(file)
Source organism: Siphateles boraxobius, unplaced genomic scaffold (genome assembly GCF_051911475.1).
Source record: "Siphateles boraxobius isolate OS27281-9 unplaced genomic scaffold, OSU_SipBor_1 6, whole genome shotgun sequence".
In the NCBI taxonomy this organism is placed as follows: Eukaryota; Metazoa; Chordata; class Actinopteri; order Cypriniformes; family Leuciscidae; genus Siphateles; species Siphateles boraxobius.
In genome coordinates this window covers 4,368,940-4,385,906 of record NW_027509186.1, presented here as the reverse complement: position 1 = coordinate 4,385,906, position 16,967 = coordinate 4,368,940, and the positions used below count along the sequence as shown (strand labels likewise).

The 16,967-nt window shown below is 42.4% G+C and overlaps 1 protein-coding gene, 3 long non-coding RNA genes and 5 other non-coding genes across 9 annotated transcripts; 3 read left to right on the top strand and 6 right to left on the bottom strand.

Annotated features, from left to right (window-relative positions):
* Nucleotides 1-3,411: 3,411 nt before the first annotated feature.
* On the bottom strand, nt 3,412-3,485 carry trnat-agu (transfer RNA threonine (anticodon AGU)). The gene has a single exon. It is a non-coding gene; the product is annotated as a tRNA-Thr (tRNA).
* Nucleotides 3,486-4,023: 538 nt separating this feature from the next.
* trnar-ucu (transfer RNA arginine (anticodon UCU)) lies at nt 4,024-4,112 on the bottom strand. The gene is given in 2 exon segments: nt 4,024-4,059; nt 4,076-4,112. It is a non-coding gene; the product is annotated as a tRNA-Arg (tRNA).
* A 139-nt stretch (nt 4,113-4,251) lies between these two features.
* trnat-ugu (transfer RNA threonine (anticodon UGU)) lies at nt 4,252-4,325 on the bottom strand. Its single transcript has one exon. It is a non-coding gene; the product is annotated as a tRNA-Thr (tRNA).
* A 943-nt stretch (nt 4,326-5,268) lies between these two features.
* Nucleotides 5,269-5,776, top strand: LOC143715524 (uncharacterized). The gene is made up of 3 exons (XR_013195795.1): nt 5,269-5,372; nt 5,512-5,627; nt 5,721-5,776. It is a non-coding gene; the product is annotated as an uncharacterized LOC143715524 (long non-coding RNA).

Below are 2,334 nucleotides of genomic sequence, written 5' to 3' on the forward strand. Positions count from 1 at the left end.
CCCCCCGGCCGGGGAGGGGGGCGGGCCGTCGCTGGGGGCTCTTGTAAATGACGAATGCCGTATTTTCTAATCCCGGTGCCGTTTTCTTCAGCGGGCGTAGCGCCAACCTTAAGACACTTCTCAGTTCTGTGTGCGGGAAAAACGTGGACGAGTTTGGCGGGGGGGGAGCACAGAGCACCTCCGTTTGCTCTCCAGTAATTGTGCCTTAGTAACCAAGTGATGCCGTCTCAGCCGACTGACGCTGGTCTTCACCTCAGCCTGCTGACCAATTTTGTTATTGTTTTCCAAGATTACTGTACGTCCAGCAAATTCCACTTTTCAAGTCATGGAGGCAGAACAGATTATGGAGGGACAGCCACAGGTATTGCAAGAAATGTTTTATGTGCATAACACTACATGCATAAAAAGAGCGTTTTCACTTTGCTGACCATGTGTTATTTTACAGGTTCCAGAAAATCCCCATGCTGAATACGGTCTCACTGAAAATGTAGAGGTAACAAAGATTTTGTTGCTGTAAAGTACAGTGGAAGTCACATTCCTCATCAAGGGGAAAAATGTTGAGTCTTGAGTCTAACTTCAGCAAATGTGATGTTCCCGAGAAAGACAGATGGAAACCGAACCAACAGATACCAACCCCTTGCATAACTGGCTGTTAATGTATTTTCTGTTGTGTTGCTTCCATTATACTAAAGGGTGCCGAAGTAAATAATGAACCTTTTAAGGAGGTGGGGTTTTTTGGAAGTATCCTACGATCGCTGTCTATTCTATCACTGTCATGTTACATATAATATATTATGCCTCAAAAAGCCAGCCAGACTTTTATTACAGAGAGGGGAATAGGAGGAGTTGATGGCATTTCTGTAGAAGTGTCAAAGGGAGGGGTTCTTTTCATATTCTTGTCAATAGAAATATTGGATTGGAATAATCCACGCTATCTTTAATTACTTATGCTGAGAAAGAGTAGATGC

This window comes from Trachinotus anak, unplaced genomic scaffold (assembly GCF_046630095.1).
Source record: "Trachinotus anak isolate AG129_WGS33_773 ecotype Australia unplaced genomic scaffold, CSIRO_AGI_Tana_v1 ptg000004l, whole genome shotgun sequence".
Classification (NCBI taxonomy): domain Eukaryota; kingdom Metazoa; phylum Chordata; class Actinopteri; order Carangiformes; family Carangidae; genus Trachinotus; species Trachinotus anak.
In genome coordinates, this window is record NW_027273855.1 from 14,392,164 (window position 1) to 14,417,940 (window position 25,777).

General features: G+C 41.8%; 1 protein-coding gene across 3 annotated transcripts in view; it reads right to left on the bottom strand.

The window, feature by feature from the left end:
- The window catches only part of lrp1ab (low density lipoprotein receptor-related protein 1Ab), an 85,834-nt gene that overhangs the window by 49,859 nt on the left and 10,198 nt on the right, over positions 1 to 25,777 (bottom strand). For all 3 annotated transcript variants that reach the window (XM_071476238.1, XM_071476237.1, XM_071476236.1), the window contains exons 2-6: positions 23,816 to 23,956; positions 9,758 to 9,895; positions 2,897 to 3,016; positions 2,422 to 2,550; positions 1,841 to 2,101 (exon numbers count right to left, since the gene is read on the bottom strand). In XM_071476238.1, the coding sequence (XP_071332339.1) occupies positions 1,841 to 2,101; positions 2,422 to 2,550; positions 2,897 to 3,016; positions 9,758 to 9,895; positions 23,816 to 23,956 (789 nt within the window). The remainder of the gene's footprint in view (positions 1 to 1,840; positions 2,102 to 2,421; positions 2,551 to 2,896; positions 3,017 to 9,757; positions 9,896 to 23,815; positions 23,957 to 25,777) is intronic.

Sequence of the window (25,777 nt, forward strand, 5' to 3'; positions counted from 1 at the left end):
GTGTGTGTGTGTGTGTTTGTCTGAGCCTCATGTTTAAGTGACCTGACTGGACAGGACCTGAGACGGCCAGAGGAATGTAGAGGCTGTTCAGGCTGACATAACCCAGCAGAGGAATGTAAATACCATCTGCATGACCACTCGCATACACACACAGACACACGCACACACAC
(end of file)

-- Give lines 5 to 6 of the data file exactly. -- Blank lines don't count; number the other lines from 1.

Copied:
The 16,967-nt window shown below is 42.4% G+C and overlaps 1 protein-coding gene, 3 long non-coding RNA genes and 5 other non-coding genes across 9 annotated transcripts; 3 read left to right on the top strand and 6 right to left on the bottom strand.

Annotated features, from left to right (window-relative positions):